Pretending to Dance

This is post 5 of 10 in the Broken:Beautiful series. Guest post by James Nardella.

I remember one Friday evening in the village, a night before the Sabbath for the Seventh Day Adventists in Lwala. The members of the church choir walked from homesteads near the hospital compound, to sing, to dance, to praise their God.

As I listened that night, I was taken in, enamored by their otherness. I danced with them, drawn in by the desire to belong. But I did not understand the Dhulou words to their songs and as they were translated I realized that I did not honestly know the sentiment that sings them.

The choir sang of a gospel familiar with exhaustion, sickness, hard labor. Their voices rejoiced that someday those burdens would be lifted, that in the New Creation all will be liberated. Jesus leads the way to a well-deserved place of freedom. Their lyrics confess that they cannot do life alone, and my Kenyan friends mean it.

I do not know this place they sing from, and yet, I see the gospel come to life in their worldview. This is the gift of being among the poor: that I have reaped their view, in as much as such a thing is possible, that the gospel is for those who are desperate, who know that life is going willy nilly and that not much is as it should be. It is by nature, good news to the poor, and it is folly for those of us who think we have it all together, or think we might get it together someday, given enough understanding, or education, or cars in our driveway.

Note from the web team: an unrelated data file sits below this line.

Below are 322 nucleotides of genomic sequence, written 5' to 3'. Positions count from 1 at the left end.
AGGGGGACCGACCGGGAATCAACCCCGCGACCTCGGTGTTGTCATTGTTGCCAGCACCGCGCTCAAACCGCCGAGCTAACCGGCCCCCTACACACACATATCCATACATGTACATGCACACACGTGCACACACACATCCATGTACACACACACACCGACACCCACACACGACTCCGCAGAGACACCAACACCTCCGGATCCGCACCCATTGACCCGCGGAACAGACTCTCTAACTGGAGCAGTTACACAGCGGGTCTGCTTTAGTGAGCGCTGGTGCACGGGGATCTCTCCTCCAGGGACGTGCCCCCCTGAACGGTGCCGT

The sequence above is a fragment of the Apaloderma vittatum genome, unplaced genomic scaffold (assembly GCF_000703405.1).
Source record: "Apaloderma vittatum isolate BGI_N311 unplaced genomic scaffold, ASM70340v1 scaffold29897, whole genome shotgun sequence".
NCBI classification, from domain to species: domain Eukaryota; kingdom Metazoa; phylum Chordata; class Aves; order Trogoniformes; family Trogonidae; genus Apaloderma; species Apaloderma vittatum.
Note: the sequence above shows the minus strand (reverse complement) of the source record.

So to be with, to form some semblance of friendship with, people who live on less than a dollar of consumption a day, is a window into the nature of a God who will redeem and restore. Somehow, mysteriously, the poor are blessed and the rich are blessed to be with the poor.

As the choir sang, danced, and prayed, they foolishly lift their chairs in the air professing a crazy vision of renewal and justice like Isaiah. And I, pretender that I am, do my best to join. It is through their eyes that I believe in a new heaven that is coming in a day and time unknown, and is also here and now for us all.